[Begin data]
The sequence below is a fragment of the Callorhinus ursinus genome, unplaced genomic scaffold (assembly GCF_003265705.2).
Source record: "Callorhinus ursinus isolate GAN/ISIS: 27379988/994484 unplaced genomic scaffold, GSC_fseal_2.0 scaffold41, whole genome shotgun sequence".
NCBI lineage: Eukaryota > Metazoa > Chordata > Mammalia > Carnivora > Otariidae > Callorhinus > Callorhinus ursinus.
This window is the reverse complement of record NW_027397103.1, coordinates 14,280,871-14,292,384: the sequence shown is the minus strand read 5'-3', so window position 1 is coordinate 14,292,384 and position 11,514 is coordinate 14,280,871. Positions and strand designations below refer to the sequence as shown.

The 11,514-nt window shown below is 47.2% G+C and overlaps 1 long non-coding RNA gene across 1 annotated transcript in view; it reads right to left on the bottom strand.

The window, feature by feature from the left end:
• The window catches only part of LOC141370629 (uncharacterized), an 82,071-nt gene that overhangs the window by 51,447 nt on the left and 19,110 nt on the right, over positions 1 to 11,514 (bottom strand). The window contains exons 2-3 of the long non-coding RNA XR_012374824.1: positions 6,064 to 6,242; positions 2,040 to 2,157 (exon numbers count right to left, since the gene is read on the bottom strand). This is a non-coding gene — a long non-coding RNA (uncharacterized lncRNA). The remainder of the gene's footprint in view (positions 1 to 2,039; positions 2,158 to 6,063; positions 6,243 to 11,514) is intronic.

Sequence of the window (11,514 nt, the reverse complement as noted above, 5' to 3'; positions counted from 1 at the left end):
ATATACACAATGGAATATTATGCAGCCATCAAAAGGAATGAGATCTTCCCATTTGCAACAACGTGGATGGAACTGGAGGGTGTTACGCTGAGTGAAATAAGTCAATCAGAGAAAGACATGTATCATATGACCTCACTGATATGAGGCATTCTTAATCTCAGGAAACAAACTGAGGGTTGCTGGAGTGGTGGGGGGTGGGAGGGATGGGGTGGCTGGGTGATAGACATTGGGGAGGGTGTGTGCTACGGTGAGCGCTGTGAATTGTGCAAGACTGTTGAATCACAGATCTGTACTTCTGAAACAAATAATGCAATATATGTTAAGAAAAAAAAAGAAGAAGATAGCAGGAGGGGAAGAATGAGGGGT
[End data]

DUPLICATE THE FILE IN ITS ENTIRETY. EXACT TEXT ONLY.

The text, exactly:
The sequence below is a fragment of the Callorhinus ursinus genome, unplaced genomic scaffold (assembly GCF_003265705.2).
Source record: "Callorhinus ursinus isolate GAN/ISIS: 27379988/994484 unplaced genomic scaffold, GSC_fseal_2.0 scaffold41, whole genome shotgun sequence".
NCBI lineage: Eukaryota > Metazoa > Chordata > Mammalia > Carnivora > Otariidae > Callorhinus > Callorhinus ursinus.
This window is the reverse complement of record NW_027397103.1, coordinates 14,280,871-14,292,384: the sequence shown is the minus strand read 5'-3', so window position 1 is coordinate 14,292,384 and position 11,514 is coordinate 14,280,871. Positions and strand designations below refer to the sequence as shown.

The 11,514-nt window shown below is 47.2% G+C and overlaps 1 long non-coding RNA gene across 1 annotated transcript in view; it reads right to left on the bottom strand.

The window, feature by feature from the left end:
• The window catches only part of LOC141370629 (uncharacterized), an 82,071-nt gene that overhangs the window by 51,447 nt on the left and 19,110 nt on the right, over positions 1 to 11,514 (bottom strand). The window contains exons 2-3 of the long non-coding RNA XR_012374824.1: positions 6,064 to 6,242; positions 2,040 to 2,157 (exon numbers count right to left, since the gene is read on the bottom strand). This is a non-coding gene — a long non-coding RNA (uncharacterized lncRNA). The remainder of the gene's footprint in view (positions 1 to 2,039; positions 2,158 to 6,063; positions 6,243 to 11,514) is intronic.

Sequence of the window (11,514 nt, the reverse complement as noted above, 5' to 3'; positions counted from 1 at the left end):
ATATACACAATGGAATATTATGCAGCCATCAAAAGGAATGAGATCTTCCCATTTGCAACAACGTGGATGGAACTGGAGGGTGTTACGCTGAGTGAAATAAGTCAATCAGAGAAAGACATGTATCATATGACCTCACTGATATGAGGCATTCTTAATCTCAGGAAACAAACTGAGGGTTGCTGGAGTGGTGGGGGGTGGGAGGGATGGGGTGGCTGGGTGATAGACATTGGGGAGGGTGTGTGCTACGGTGAGCGCTGTGAATTGTGCAAGACTGTTGAATCACAGATCTGTACTTCTGAAACAAATAATGCAATATATGTTAAGAAAAAAAAAGAAGAAGATAGCAGGAGGGGAAGAATGAGGGGT